Drug: Cognitive Remediation
Cognitive remediation intervention will be administered in small group settings twice weekly for 30 sessions and will utilize computerized and verbal group training exercises to address basic skills such as auditory processing, attention, processing speed, and verbal working memory and learning, as well as intermediate and complex skills such as deductive reasoning, planning and sequencing, set shifting, and complex problem solving.

No Intervention: Cognitive activity control group
This is a non-specific mental activity control condition, conducted two times per week for a total of 30 sessions.

Primary Outcome Measures :
  1. Cognitive Function Measured by MCCB Composite Score [ Time Frame: 4-6 month period ]

    The MATRICS Consensus Cognitive Battery (MCCB) will be used to assess cognitive function. The MCCB composite score is comprised of sub-scale measures of: a) working memory; b) attention and vigilance; c) verbal learning; d) visual learning; e) speed of processing; f) reason and problem solving; and g) social cognition. The MCCB takes 90 minutes or less to complete.

    MCCB assessed 4 times: prestabilization (screening), randomization (after 6-8 weeks of lurasidone stabilization, prior to initial cognitive remediation), midpoint (after 20 cognitive remediation session), and study completion (final visit after 30 cognitive remediation sessions).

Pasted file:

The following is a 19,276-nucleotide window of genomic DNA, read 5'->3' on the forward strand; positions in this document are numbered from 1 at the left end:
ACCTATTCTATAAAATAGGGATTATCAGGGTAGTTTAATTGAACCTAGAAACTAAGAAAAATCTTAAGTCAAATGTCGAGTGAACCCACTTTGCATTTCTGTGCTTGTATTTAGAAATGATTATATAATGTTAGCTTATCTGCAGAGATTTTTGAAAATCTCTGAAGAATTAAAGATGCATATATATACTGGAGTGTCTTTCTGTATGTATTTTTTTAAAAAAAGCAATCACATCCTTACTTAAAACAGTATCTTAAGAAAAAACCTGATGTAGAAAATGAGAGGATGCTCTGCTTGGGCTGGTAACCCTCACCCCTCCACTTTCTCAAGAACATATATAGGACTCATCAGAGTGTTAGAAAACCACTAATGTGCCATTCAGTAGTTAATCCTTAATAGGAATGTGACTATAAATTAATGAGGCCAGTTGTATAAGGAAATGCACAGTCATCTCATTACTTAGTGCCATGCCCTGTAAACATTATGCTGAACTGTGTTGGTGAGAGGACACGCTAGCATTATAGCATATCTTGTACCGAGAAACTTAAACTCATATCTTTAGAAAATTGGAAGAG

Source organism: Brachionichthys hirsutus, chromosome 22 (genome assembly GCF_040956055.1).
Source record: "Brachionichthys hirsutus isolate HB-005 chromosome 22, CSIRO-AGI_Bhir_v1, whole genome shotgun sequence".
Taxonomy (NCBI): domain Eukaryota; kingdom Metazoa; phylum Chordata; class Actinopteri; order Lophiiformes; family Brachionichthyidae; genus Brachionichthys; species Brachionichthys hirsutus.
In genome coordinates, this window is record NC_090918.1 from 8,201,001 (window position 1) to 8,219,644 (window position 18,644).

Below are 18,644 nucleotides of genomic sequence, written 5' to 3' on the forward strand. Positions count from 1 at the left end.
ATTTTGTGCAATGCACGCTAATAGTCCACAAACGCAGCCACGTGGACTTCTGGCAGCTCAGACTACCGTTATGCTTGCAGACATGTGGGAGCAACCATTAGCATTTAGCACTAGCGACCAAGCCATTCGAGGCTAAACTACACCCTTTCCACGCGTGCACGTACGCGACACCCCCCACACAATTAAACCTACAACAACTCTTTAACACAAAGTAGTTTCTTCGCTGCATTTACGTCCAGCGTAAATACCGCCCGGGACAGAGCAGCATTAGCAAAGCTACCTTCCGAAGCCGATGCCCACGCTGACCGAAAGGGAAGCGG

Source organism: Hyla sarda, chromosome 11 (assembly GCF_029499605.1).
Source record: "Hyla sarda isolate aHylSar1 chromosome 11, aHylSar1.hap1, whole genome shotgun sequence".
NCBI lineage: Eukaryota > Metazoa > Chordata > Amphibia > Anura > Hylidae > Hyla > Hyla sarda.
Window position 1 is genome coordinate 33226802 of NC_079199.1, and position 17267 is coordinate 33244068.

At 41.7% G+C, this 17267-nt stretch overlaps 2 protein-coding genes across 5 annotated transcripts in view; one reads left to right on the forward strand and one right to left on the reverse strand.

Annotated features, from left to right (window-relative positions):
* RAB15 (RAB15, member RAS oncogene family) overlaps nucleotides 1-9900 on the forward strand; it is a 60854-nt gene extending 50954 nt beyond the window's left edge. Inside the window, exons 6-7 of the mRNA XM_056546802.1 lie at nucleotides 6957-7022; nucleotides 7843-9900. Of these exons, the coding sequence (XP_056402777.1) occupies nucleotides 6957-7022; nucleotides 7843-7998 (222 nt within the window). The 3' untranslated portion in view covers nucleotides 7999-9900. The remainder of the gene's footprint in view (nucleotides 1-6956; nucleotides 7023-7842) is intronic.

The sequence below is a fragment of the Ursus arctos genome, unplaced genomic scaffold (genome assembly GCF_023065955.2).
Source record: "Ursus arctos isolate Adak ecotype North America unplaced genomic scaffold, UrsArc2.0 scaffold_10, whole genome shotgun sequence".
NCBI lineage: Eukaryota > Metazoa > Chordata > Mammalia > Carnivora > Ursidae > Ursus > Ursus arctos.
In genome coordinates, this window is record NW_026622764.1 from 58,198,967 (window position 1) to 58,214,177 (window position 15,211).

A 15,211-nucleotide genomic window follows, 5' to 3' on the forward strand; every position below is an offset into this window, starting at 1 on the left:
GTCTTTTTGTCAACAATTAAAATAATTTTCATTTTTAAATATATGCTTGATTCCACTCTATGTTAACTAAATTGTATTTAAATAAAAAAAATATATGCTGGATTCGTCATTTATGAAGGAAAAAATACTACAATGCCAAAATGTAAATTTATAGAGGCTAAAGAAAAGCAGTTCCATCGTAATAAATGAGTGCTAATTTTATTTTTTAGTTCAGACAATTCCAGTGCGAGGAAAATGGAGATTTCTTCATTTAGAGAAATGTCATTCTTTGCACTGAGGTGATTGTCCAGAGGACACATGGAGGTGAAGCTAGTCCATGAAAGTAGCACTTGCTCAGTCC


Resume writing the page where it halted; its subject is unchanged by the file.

MCCB composite scores are reported as t-scores where a t-score = 50 is the population average. Every 10 points is one standard deviation. There is no range as scores are as far from population average.

  2. Cognitive Function as Measured by the University of California, San Diego, Performance-Based Skills Assessment-Brief (UPSA-B) Scale [ Time Frame: 4-6 month period ]
    The UPSA-B assesses functional capacity to perform tasks similar to those in daily life. Raw scores are converted into scaled scores ranging from 0-100, with higher scores indicating better functional capacity.

Secondary Outcome Measures :
  1. Cognition as Measured by Cognitive Assessment Interview (CAI) [ Time Frame: 4-6 month period ]